Concert Review: From Across the Causeway – Malaysian Philharmonic Orchestra, 1 Sep 2018, Victoria Concert Hall

photo credit: A Tang


Vivian Chua: Mercu Kegemilangan

Copland: Clarinet Concerto

Beethoven Symphony No.5 in c minor

Malaysian Philharmonic Orchestra

1 September 2018, Victoria Concert Hall

Review by Derek Lim


This well-attended concert at the Victoria Concert Hall, titled ‘From Across the Causeway’ showed off our neighbours, the Malaysian Philharmonic Orchestra, in startling form.

Opening the evening was Vivian Chua’s ‘Mercu Kegemilangan’, where she ‘endeavours to capture … the spirit of the MPO’. Attractively written in a resolutely diatonic musical language, with few harmonic surprises, this three-themed short piece lasted about ten minutes, starting with a brilliant flourish that moves into a more expressive, pastoral theme and lastly into the joget, a popular Malaysian dance. The orchestra responded vigorously to Eiji Oue’s entertainingly choreographed leadership, with lovely things to be heard in all sections, but it was the string choir that most impressed, with its dark, full-bodied sound with seemingly no hard edges.

Up next was Copland’s clarinet concerto, featuring the orchestra’s own clarinet principal, Gonzalo Esteban. Taking a slightly slower tempo than is usual for the concerto’s pensive, lullaby-like first movement, marked ‘Slowly and expressively’, Esteban’s excellent breath control allowed for beautiful tone production in all registers, even the very highest, with especially difficult floated high notes.

His very expressive phrasing was matched by his orchestra’s sensitive accompaniment, with some especially sympathetic playing in the strings. The bravura cadenza saw his playing transition into something freer – taking Benny Goodman’s cue, this was played ‘straight’ – before moving into the second movement. Playfully rendered, Esteban even introduced a bit of ‘swing’ here, with lots of charm and wit – a great end to the evening’s first half, and to much appreciation from the audience.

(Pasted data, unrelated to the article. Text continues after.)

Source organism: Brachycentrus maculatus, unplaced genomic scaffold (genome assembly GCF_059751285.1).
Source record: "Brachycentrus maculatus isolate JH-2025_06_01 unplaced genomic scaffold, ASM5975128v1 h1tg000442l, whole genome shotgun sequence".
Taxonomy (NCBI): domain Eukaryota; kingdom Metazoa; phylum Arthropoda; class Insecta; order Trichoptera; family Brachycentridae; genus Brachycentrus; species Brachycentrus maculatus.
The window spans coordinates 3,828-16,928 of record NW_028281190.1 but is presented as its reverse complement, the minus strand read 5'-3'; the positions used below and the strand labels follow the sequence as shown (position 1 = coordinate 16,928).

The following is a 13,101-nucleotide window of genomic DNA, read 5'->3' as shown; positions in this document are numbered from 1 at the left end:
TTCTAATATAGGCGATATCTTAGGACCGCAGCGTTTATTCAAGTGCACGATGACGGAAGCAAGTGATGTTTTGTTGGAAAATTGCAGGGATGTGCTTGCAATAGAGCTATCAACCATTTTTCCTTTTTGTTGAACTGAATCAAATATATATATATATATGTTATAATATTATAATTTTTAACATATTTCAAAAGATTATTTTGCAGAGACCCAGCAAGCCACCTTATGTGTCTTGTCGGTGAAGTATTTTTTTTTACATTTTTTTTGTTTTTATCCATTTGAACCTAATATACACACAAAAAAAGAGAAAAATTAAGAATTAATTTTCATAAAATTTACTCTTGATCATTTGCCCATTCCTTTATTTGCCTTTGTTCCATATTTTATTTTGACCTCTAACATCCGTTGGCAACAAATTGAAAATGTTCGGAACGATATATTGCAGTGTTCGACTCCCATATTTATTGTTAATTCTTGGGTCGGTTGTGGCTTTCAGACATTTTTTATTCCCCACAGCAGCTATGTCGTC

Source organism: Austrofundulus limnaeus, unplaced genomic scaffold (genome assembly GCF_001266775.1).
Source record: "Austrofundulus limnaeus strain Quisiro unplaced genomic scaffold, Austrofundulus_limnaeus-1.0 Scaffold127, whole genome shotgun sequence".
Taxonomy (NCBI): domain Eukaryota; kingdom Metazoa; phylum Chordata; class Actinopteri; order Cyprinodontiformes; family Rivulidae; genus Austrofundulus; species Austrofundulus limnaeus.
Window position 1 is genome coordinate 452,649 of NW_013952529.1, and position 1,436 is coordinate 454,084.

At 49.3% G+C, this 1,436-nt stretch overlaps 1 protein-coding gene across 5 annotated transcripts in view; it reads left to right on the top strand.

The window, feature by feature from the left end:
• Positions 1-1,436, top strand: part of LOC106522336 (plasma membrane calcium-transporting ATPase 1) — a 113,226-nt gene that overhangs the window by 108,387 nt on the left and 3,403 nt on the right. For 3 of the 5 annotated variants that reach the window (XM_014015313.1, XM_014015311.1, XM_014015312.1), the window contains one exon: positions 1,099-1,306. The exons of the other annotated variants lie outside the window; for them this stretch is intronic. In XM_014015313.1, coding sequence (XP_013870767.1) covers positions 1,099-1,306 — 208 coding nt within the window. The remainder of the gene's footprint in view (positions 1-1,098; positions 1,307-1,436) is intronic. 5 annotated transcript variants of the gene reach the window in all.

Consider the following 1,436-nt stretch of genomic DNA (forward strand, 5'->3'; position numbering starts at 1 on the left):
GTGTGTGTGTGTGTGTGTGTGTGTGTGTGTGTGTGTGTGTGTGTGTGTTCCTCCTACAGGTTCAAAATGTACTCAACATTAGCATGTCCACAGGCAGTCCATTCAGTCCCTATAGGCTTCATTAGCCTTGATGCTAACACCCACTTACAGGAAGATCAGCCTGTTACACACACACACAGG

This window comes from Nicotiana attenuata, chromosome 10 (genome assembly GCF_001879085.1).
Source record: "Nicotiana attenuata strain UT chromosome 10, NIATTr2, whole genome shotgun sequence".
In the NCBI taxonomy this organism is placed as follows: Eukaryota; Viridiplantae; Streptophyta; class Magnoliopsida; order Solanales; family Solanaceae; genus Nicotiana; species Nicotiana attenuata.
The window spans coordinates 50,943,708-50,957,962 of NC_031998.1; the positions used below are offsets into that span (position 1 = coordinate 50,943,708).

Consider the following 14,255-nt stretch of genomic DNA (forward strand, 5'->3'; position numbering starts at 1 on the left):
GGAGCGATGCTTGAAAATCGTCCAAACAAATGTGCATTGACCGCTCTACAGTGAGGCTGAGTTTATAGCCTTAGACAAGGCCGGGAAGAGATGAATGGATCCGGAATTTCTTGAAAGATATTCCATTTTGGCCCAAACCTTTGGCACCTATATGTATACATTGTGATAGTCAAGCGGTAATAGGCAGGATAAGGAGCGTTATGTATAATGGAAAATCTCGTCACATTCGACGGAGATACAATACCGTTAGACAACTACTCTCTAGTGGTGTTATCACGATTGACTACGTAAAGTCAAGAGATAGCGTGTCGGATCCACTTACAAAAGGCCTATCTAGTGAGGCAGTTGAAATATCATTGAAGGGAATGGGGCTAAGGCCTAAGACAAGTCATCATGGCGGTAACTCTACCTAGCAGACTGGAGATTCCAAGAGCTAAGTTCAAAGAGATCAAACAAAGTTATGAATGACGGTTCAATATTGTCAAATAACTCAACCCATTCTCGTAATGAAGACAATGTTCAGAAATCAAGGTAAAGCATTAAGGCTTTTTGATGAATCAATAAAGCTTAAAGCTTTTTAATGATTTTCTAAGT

The second half was hardly less impressive. Beethoven’s Fifth Symphony is so well-known by orchestras and audiences alike that everyone has an opinion on how it should go. Oue, with his muscular, non-interventionist approach allowed the orchestra to do their own thing mostly, despite his flamboyant conducting.

The first movement’s fortissimo motif, played in tempo, was strongly stated, and with great impact, but the quick tempo maintained throughout the movement, coupled with the VCH’s wet acoustics meant that the silences between phrases was less keenly felt, less rhetorical. The horns were in great form, as were the cellos and violas in their flowing second movement’s flowing variation, and while brisk tempi were chosen, only the scherzo seemed a bit hard-driven.

Less satisfying was the mezzo-forte level taken throughout much of the symphony, which had the effect of muting the climaxes and blunting the inexorable build-up from minor to major. And the MPO was excellent, no doubt, but where was the Beethovenian struggle? When the finale’s C major came it felt less hard-won and inevitable – perhaps it was just a little too easy for this orchestra.

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